Indiana_Rev

Indiana During the American Revolution

Loading map...

Loading

Glorious Gate
The primary waterway between Lake Erie and the Mississippi River is through what has been called the “Glorious Gate.” The Maumee-Wabash sluiceway connected the most direct waterways from Quebec and Montreal to French settlements in the lower Wabash, Illinois and Mississippi areas. This route opened up new areas, rich in game, and being further south the route was more temperate than the four or five portages farther north in Canada and Wisconsin. Except for a nine mile portage at present day Fort Wayne, travelers, explorers, trappers, tradesmen and armies could traverse the entire distance by water. The portage was a “toll road” defended by the Miami Indians. Along present day Indiana’s southern border is another great waterway, the Ohio River. For about 200 years, these water routes were militarily and economically very strategic. During the French and Indian War, Pontiac’s Rebellion, American Revolution, Northwest Indian War and War of 1812, Indiana was continually contested by French, British, Colonial, Native and to a lesser degree, Spanish forces.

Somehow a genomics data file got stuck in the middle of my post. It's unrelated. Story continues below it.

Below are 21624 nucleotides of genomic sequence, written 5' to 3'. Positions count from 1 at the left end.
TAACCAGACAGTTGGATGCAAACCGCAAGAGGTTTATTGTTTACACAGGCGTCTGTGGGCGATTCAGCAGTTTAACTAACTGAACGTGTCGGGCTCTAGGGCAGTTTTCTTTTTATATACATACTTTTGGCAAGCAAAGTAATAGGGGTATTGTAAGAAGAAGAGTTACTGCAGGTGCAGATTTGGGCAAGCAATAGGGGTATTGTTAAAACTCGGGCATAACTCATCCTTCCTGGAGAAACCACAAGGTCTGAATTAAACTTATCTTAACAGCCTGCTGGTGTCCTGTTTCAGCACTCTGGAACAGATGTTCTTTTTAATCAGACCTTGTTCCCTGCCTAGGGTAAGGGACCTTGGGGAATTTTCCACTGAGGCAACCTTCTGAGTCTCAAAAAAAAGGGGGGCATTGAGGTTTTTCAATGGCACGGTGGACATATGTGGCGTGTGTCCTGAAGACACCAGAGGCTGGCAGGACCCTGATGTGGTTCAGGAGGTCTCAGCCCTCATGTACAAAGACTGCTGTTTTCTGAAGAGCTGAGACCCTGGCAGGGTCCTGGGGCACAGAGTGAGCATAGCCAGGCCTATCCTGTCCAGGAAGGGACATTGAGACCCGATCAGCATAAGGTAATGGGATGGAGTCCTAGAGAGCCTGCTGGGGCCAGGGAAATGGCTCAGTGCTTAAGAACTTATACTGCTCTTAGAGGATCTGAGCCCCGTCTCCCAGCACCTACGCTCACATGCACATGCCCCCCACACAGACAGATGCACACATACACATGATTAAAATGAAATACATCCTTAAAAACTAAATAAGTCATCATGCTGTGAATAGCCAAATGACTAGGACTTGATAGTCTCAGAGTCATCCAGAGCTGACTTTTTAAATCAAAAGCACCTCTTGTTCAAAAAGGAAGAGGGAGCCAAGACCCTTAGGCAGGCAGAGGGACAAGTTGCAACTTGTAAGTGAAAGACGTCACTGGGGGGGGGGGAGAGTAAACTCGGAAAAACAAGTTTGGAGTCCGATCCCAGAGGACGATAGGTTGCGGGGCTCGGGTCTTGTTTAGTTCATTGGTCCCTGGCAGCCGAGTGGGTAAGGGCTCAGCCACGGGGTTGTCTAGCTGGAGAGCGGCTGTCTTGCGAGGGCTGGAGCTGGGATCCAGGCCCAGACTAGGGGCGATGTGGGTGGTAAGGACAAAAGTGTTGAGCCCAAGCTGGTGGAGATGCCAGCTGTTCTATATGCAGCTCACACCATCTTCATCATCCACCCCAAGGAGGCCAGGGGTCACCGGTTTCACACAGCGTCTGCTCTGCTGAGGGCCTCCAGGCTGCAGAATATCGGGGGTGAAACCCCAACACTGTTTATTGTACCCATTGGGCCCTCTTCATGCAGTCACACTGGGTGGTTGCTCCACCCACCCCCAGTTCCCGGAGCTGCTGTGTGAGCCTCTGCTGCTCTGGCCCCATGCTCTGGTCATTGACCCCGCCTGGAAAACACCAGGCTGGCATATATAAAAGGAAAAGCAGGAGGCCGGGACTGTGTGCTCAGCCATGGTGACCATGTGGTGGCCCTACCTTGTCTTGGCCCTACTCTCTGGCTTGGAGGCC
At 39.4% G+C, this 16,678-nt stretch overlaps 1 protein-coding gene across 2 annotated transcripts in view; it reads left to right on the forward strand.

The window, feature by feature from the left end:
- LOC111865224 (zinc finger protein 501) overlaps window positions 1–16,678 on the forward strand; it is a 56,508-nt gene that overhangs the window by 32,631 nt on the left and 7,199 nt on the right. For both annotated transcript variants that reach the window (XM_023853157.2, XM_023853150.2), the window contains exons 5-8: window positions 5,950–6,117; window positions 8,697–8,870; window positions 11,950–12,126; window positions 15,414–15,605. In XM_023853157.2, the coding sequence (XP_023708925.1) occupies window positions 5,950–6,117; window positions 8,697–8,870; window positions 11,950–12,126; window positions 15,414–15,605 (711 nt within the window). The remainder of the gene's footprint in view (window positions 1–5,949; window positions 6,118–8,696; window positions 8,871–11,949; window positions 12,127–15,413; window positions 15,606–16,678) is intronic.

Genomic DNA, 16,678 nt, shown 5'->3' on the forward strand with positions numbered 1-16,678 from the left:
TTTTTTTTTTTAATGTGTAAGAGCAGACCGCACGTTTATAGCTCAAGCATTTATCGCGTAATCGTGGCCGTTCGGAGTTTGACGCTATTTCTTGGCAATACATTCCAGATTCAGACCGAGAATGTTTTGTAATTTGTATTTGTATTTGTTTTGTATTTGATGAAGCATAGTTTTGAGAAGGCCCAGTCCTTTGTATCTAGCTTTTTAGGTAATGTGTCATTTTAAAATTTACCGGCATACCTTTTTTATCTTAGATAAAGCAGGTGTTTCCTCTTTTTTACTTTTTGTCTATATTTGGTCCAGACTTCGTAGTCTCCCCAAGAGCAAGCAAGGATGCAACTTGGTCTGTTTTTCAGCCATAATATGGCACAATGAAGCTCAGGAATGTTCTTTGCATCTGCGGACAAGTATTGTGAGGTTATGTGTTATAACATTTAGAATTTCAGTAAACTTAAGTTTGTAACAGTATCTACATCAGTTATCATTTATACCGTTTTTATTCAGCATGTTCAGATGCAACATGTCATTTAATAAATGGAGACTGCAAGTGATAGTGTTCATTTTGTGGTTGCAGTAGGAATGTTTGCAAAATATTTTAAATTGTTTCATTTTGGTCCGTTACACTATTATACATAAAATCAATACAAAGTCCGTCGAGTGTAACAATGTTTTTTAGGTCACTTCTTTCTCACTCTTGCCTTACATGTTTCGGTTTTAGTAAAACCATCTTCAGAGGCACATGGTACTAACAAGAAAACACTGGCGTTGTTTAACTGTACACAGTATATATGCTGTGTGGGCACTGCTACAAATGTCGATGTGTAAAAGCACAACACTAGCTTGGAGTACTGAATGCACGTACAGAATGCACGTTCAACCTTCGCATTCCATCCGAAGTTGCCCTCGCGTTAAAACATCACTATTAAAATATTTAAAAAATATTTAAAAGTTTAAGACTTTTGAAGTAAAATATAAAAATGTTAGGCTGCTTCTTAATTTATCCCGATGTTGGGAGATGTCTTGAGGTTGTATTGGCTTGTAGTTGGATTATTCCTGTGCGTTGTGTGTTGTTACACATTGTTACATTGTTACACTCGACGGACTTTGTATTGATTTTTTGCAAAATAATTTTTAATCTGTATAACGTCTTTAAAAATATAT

The Indiana Territory was formed May 7, 1800. Final boundaries were not established until 1816, when Indiana was admitted to the Union. Therefore, to fully understand Indiana during the Revolution, one must take a broader look at the regional struggle for independence from Great Britain.

Although not officially recognized as such until 1787, the territory northwest of the Ohio River (modern-day Ohio, Indiana, Illinois, Michigan, Wisconsin and part of Minnesota) was commonly known as the “Northwest Territory.” After the French and Indian War, the British Royal Proclamation of 1763 prohibited colonists from settling on native lands west of the Appalachian Mountains. Consequently, most Native American leadership sympathized with the British during, and after, the Revolution.

During the early 1700s, France established fortifications at Detroit, Miamis (present-day Fort Wayne), Ouiatenon (present-day Lafayette) and Vincennes. At the close of the French and Indian War, the French garrisons all surrendered to the British. Fort Detroit was sieged, Fort Miamis and Fort Ouiatenon were burned in 1763 during Pontiac’s Rebellion.

Revolutionary War
The Northwest Territory was largely uncontested during the early years of the American Revolution. In February 1779, George Rogers Clark captured Fort Sackville (Vincennes). The next month, an American detachment from Vincennes captured a British reinforcement fleet of seven boats carrying 40 soldiers, valuable supplies, and Indian trade goods. These actions destroyed much of the British military strength in the Wabash Valley and marked the beginning of the end of British domination in America’s western frontier.